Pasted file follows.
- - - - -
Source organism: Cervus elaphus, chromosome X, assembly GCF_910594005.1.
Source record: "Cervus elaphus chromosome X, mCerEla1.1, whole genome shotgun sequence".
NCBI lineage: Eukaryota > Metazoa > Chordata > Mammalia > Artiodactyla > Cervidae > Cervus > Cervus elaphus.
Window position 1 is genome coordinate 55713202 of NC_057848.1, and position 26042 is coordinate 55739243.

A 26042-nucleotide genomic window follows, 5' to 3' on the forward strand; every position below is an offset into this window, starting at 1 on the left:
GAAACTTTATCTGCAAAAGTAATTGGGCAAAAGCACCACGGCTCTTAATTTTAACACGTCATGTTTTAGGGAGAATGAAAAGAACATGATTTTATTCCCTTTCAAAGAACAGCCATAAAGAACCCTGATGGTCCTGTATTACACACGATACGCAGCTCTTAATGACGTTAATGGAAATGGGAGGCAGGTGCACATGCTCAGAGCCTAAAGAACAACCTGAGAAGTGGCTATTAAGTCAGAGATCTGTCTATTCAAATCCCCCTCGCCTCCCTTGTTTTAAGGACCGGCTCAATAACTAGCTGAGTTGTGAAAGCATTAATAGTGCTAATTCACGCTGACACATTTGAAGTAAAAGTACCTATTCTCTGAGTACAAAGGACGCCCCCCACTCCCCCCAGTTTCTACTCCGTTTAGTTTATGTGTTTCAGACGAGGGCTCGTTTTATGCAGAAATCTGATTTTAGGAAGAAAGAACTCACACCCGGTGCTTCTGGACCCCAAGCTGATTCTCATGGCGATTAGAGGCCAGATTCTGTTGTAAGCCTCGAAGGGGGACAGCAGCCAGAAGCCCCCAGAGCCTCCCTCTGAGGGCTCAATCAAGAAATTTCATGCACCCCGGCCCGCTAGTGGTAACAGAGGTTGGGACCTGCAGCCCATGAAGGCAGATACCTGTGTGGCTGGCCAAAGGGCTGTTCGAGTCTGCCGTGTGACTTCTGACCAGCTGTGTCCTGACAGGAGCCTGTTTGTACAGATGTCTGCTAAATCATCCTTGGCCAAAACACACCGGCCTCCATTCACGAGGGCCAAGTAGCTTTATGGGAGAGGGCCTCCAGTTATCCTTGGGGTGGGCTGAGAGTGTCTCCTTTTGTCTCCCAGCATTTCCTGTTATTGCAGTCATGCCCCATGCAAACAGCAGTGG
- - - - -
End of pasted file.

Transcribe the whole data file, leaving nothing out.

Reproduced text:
Source organism: Cervus elaphus, chromosome X, assembly GCF_910594005.1.
Source record: "Cervus elaphus chromosome X, mCerEla1.1, whole genome shotgun sequence".
NCBI lineage: Eukaryota > Metazoa > Chordata > Mammalia > Artiodactyla > Cervidae > Cervus > Cervus elaphus.
Window position 1 is genome coordinate 55713202 of NC_057848.1, and position 26042 is coordinate 55739243.

A 26042-nucleotide genomic window follows, 5' to 3' on the forward strand; every position below is an offset into this window, starting at 1 on the left:
GAAACTTTATCTGCAAAAGTAATTGGGCAAAAGCACCACGGCTCTTAATTTTAACACGTCATGTTTTAGGGAGAATGAAAAGAACATGATTTTATTCCCTTTCAAAGAACAGCCATAAAGAACCCTGATGGTCCTGTATTACACACGATACGCAGCTCTTAATGACGTTAATGGAAATGGGAGGCAGGTGCACATGCTCAGAGCCTAAAGAACAACCTGAGAAGTGGCTATTAAGTCAGAGATCTGTCTATTCAAATCCCCCTCGCCTCCCTTGTTTTAAGGACCGGCTCAATAACTAGCTGAGTTGTGAAAGCATTAATAGTGCTAATTCACGCTGACACATTTGAAGTAAAAGTACCTATTCTCTGAGTACAAAGGACGCCCCCCACTCCCCCCAGTTTCTACTCCGTTTAGTTTATGTGTTTCAGACGAGGGCTCGTTTTATGCAGAAATCTGATTTTAGGAAGAAAGAACTCACACCCGGTGCTTCTGGACCCCAAGCTGATTCTCATGGCGATTAGAGGCCAGATTCTGTTGTAAGCCTCGAAGGGGGACAGCAGCCAGAAGCCCCCAGAGCCTCCCTCTGAGGGCTCAATCAAGAAATTTCATGCACCCCGGCCCGCTAGTGGTAACAGAGGTTGGGACCTGCAGCCCATGAAGGCAGATACCTGTGTGGCTGGCCAAAGGGCTGTTCGAGTCTGCCGTGTGACTTCTGACCAGCTGTGTCCTGACAGGAGCCTGTTTGTACAGATGTCTGCTAAATCATCCTTGGCCAAAACACACCGGCCTCCATTCACGAGGGCCAAGTAGCTTTATGGGAGAGGGCCTCCAGTTATCCTTGGGGTGGGCTGAGAGTGTCTCCTTTTGTCTCCCAGCATTTCCTGTTATTGCAGTCATGCCCCATGCAAACAGCAGTGG